Wednesday, February 22, 2006

Pseudonymous Blogging

In this post, I mentioned that I didn't know who Jeff Rice is, even though he's from the department that granted my Ph.D (about two years before he arrived). I've gotten a few people asking if that link was an implied endorsement of his article -- and it was not. It was simply to say, "hey, here's a blogger from my grad school, but I don't know him at all."

So now I feel compelled to write about the two issues raised in his post (and the raising of hackles that followed): pseudonymous blogging and overly-serious blogging.

First, as to pseudonymous blogging: the short answer is that I think it can be both fine and terrible, as with any other pseud/anonymous activity. Though I blog in my own name (part of that whole "public intellectual" project), I don't have anything particularly against pseudonymous blogging. I know the identities of many pseudonymous bloggers (a few who don't know I know, too), and I feel no desire to "out" them. In one case, I have not blogrolled a pseudonymous blogger because I think she feared others might figure out her indentity by the connection (so I keep her blog in my "Favorites" file). Most pseudonymous bloggers I know blog to maintain a freedom to be honest without fear of damaging their careers; in the case of academics, this generally means that their institutions also go unidentified.

But, the protest goes, pseudonymous bloggers often use their anonymity to behave badly! Yup, that's right ... but I can think of a dozen academic blogs of the top of my head in which the blogger behaves badly in their own name, generally in the form of stupid political posturing protected by tenure. I can also think of a lot of pseudonymous blogs that behave properly, are always respectful of their audience, and use their pseudonymous nature to blog more honestly, not more cruelly.

Besides, I engage in all sorts of anonymous behavior besides blogging. Like everyone else, all of my electronic financial interactions are done anonymously (lest hackers steal all those big bucks we professors get paid). I have used anonymous e-mail accounts to subscribe to all sorts of online publications because I don't want to get a bunch of spam (Let us tell you about our latest exciting product!). I vote anonymously. In other words, I engage in anonymous behavior to protect myself from all sorts of threats, from major (hacking all my dough) to minor (getting spam). My children are required to remain anonymous/pseudonymous online, for the obvious reasons, a reputable websites for children forbid kids from posting identifying information.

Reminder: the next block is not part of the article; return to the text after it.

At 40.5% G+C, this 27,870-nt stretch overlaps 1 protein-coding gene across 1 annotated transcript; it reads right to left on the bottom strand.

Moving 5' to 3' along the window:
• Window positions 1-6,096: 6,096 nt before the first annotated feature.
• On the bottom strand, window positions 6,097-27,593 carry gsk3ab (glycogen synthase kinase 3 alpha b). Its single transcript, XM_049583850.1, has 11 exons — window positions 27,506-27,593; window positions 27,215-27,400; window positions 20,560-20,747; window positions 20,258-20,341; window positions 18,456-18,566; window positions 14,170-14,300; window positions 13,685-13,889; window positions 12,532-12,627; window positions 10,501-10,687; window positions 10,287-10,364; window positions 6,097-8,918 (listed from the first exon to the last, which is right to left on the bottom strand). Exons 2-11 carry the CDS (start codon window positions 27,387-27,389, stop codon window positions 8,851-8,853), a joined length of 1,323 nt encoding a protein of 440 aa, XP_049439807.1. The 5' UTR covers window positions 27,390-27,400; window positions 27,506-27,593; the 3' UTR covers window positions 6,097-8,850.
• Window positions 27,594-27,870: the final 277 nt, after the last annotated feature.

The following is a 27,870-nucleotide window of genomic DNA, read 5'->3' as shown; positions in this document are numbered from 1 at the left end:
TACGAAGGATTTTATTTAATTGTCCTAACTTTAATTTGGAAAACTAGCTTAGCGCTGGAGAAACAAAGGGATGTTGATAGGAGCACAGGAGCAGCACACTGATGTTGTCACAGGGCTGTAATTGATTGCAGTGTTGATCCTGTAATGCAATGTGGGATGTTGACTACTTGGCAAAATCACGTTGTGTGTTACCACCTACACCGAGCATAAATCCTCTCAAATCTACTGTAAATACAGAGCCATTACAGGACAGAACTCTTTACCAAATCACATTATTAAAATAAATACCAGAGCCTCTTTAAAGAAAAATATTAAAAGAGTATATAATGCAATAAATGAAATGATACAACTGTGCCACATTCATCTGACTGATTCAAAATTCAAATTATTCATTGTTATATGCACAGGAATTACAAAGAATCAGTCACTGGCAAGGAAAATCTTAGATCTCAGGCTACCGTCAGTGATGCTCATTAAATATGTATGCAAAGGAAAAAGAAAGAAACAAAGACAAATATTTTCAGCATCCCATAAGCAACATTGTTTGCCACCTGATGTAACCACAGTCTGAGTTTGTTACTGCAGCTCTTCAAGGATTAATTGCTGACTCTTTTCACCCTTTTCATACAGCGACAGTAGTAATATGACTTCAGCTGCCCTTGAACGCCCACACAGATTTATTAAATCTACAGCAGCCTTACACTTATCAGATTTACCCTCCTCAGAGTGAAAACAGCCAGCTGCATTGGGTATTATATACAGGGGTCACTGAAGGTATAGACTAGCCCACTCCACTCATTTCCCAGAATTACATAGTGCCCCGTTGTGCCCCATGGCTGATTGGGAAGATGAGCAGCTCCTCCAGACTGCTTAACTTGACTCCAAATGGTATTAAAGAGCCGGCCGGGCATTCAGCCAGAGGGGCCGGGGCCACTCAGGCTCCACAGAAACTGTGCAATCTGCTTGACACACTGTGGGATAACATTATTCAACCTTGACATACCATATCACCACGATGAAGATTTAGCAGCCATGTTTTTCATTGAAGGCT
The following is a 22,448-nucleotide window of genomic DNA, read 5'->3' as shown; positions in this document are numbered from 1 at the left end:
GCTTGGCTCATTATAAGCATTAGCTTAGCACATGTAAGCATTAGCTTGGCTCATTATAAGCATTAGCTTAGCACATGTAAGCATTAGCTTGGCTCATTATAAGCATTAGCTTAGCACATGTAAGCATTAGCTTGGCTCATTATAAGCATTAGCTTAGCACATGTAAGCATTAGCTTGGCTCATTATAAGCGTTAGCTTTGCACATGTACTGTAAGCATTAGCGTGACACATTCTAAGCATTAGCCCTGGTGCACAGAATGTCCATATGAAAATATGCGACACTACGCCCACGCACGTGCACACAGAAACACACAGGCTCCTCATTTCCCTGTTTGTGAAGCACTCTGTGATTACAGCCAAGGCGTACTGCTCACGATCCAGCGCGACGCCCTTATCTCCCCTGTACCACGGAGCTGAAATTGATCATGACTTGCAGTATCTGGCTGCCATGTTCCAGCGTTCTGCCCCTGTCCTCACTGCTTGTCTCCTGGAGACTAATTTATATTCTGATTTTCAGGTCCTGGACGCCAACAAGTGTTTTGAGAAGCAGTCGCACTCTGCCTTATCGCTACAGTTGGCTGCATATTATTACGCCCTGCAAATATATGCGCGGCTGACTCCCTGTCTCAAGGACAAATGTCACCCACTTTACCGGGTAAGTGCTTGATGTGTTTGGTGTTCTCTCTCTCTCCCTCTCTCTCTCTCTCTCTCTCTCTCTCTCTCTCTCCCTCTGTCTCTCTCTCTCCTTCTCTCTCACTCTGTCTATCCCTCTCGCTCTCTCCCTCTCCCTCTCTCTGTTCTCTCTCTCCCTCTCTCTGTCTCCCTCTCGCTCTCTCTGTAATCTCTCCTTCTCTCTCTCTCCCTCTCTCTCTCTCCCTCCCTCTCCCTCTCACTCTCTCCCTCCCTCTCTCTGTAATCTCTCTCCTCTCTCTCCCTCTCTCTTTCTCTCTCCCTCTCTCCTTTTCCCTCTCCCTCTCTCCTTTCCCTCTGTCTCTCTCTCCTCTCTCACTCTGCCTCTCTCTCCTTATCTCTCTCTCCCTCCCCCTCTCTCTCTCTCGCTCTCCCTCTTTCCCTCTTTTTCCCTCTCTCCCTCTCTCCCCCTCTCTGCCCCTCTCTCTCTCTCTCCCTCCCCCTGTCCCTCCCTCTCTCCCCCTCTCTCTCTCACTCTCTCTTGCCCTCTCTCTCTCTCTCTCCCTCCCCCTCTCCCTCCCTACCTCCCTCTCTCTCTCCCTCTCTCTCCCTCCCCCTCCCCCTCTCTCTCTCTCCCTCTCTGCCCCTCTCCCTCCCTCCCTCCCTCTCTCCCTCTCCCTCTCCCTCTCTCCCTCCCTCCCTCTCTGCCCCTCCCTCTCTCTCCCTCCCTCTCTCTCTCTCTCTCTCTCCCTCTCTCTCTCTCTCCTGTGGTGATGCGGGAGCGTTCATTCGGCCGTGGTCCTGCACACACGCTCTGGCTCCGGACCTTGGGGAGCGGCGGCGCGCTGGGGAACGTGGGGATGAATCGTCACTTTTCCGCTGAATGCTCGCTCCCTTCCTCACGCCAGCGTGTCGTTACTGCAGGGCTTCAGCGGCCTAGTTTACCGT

My point is that anonymity itself is not a problem; the problem is people abusing that anonymity. Sure, some people use ski masks in bank robberies ... but then, a lot of people use them to keep from freezing. Let us freely condemn those who use anonymity (or tenure or sheer cussed-ness) to be mean, but let's not condemn all pseudonymous blogging.

Now, as to the second issue -- seriousness. I think it is true that a lot of bloggers take the medium (and by extention, themselves) too seriously. But we took down Dan Rather, but we're the New Media, but we are a democratizing force ... yes, all that may be true, but there's also a lot of blogging out there that is delightfully unserious. I've got a pretty serious project behind the Wordhoard (again, the whole "public intellectual" thing), but if I ever start falling prey to the idea that because of my blog I'm "Professor Awesome, Ph.D.", it's time for me to go back and read Plato's account of the dialogues of Aristotle, 'cause I'm not all that (nor am I with a bag of chips). I think a blogger can take the blog seriously without taking himself seriously.

So, to summarize:
Pseudonymous blogging = sometimes good, sometimes bad
Taking one's blog seriously = usually good
Taking oneself serious = always in moderation


  1. Thomas Elrod11:32 PM

    Not to be a prude, but don't you mean Plato's dialogues of Socrates?

  2. Yeah, it would have been a bit of a feat for Plato to write about Aristotle when he only knew him as a student, not The Philosopher. Plus, from what (admittedly little) I know about old Ari, he didn't much go for "dialogue" so much as "pronouncement."